There must be one out there that does what I want but I can’t find it.

  20. 2.14.2015

    Hi Matthew.

    A terrific, detailed, and well thought out case study.

    Strategies that will work for 100% of your readers ;-)

    I’m particularly keen on ‘showing yourself’. Not too many people do this, but I am a firm believer that people are just as invested in the person behind the blog as they are in the content they put out. So showing yourself is a real engaging way of people connecting with you and visualising the person behind the content.

    I actually use this 2 ways on my blog posts. First, an ‘action’ picture of me in my ‘under’ header image, and second, a picture of me that stays in focus once a user has scrolled a certain distance down a post.

    That way, my image no matter how ugly, is there for the majority of the post, rather than scrolling past it within the first couple of sentences of the post.

    Off to check out that headline plugin now.


    • February 16th, 2015 at 7:42 am

      I agree – having a picture is very improtant and really does help sink in a relationship

  21. 2.15.2015

    Great post, got a ton of ideas for my own blog as well :)

    • February 16th, 2015 at 7:39 am

      Then please come back and tell us how you get on :)

      • March 1st, 2015 at 12:02 pm

        Finally took the time and made some changes to my blog. Added the author box at the top, added some logos “a** seen on” to boost my authority.

        Also, started paying more attention to formatting of my blog posts. Implemented the “what you will learn paragraph” and started adding more links to my other blog posts.

        Still, thinking about making my blog mobile friendly, will probably look fo a mobile friendly theme.

        • March 2nd, 2015 at 8:56 am

          Please feedback on how that effects engagement metrics over the next few days :)

          Wouldn’t mind featuring you on the blog ;)

  22. 2.16.2015

    I have to agree with Matt as there’re too many pop-ups.
    And I just fed up with them and left the website as it’s too much to ask user to keep clinking on ‘x’ all the time to get rid of pop-ups so eventually they give up and leave.

  23. 2.16.2015

    Hi Matthew. I have been following your blog for a while. However I must admit I do get annoyed with the pop ups for whatever link I click on. I only put up with it, because I do enjoy the articles.

    • February 21st, 2015 at 8:00 am

      How do you mean? You mean when links open in a new window?

  24. Ben Sibley

    These are great tips for decreasing bounce rate and improving the general usability of your site. Popups and social buttons can completely destroy the usability of a site on mobile, and yet it happens all the time.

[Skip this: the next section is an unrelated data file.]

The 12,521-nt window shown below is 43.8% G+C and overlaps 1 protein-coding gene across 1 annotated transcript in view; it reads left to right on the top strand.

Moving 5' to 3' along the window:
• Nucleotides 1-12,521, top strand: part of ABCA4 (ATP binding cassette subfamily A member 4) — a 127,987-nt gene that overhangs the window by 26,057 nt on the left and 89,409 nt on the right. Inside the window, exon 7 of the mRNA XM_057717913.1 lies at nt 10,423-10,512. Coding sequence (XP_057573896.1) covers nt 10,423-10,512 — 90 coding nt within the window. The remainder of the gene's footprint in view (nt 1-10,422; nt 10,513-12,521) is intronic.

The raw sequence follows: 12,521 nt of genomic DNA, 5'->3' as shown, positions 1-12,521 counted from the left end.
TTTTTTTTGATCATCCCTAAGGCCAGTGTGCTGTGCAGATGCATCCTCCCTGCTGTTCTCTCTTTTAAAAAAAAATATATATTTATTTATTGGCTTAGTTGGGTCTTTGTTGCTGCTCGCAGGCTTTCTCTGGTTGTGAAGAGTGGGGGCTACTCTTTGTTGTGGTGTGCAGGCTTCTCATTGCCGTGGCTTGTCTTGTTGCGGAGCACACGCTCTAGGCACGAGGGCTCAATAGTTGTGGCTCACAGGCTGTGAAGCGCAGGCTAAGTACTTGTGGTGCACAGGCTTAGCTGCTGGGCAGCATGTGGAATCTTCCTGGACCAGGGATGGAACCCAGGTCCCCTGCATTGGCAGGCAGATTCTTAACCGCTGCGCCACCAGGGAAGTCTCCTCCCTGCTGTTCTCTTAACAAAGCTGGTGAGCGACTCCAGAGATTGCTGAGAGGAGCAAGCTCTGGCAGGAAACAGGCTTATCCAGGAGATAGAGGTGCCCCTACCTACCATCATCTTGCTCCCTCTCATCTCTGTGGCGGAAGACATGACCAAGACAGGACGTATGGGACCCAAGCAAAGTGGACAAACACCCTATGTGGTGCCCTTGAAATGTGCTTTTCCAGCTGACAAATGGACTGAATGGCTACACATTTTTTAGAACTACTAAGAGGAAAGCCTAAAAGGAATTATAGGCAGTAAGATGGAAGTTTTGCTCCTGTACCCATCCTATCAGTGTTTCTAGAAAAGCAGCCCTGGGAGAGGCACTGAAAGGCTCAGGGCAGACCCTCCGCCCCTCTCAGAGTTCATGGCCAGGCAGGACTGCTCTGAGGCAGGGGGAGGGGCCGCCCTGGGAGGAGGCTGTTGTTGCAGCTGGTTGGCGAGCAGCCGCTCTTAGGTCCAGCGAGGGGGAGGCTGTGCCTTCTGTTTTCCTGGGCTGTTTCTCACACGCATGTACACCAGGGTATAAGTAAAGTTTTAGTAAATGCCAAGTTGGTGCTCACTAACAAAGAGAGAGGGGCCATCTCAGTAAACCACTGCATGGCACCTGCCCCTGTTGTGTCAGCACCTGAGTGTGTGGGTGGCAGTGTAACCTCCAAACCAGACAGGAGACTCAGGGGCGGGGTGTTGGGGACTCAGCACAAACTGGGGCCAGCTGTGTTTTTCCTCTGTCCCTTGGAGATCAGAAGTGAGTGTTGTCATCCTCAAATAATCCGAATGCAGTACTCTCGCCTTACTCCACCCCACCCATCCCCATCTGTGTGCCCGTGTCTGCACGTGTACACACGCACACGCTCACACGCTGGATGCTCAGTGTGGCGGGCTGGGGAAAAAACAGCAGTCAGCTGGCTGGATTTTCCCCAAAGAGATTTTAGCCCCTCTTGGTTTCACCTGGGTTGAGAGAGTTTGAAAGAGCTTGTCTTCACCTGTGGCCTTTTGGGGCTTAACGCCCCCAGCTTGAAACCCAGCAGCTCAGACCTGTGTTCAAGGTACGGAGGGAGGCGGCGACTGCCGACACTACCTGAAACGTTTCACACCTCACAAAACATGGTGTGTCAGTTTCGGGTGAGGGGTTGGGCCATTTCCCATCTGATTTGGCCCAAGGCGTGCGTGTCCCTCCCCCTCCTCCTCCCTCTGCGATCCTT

I would say however, that a bounce rate between 60-70% is quite average. A bounce rate of 8% is almost certainly a sign of failure with the data collection.

    • February 21st, 2015 at 11:42 pm

      Matt, your thoughts on this? Could data failure be an issue here for you?

      • February 22nd, 2015 at 10:34 am

        I investigated it but couldn’t find a duplicate issue

  25. 2.16.2015

    Hello Matthew you such an eye opener i never knew bounce rate is a bad thing,now i know but my website is 45% that show is good right ?

    thanks,hope to see more of your articles

    • February 21st, 2015 at 7:57 am

      That is better than most, but it can always be improved :)

  26. 2.19.2015

    Super super important to check how your site and all the light boxes and hellobars and two-step forms and scroll boxes and social sharing widgets render on mobile.

    I found this out the hard way after having a post do surprising well on FB, only to find that the sumome scrollbox rendered the entire thing unreadable and was impossible to close on a phone. No bueno.

    Thanks Matt.

    • February 20th, 2015 at 8:31 am

      It’s an easy mistake to make :) But one you won’t make again =D

      • February 21st, 2015 at 11:41 pm

        One that subject. It totally depends on the individual device you use.

        On my phone and tablet the content on my site isn’t covered or blocked. No pop ups appear.

        On yours they do.

        I checked online using a mobile test site that shows you what your site looks like on all the different phone and tablet types.

        On most the site looks fine, nothing is blocked, no pop ups etc, all content can be seen.

        I don’t think there’s a way to have it work perfectly on everyone’s device.

        I disabled OptinMonsters mobile pop ups as many people were just getting a black screen (myself included) where as with other people they worked no problem.

        I don’t know any way round it really.

  27. Paschalis

    Waiting for your mobile optimization post, I have a feeling you’re working on it since I’ve seen some improvements mobile-wise :D Thanks again for your hard work keep up the good work!

  28. javier

    Great stuff. You are on the main bloggers I follow to learn more an more.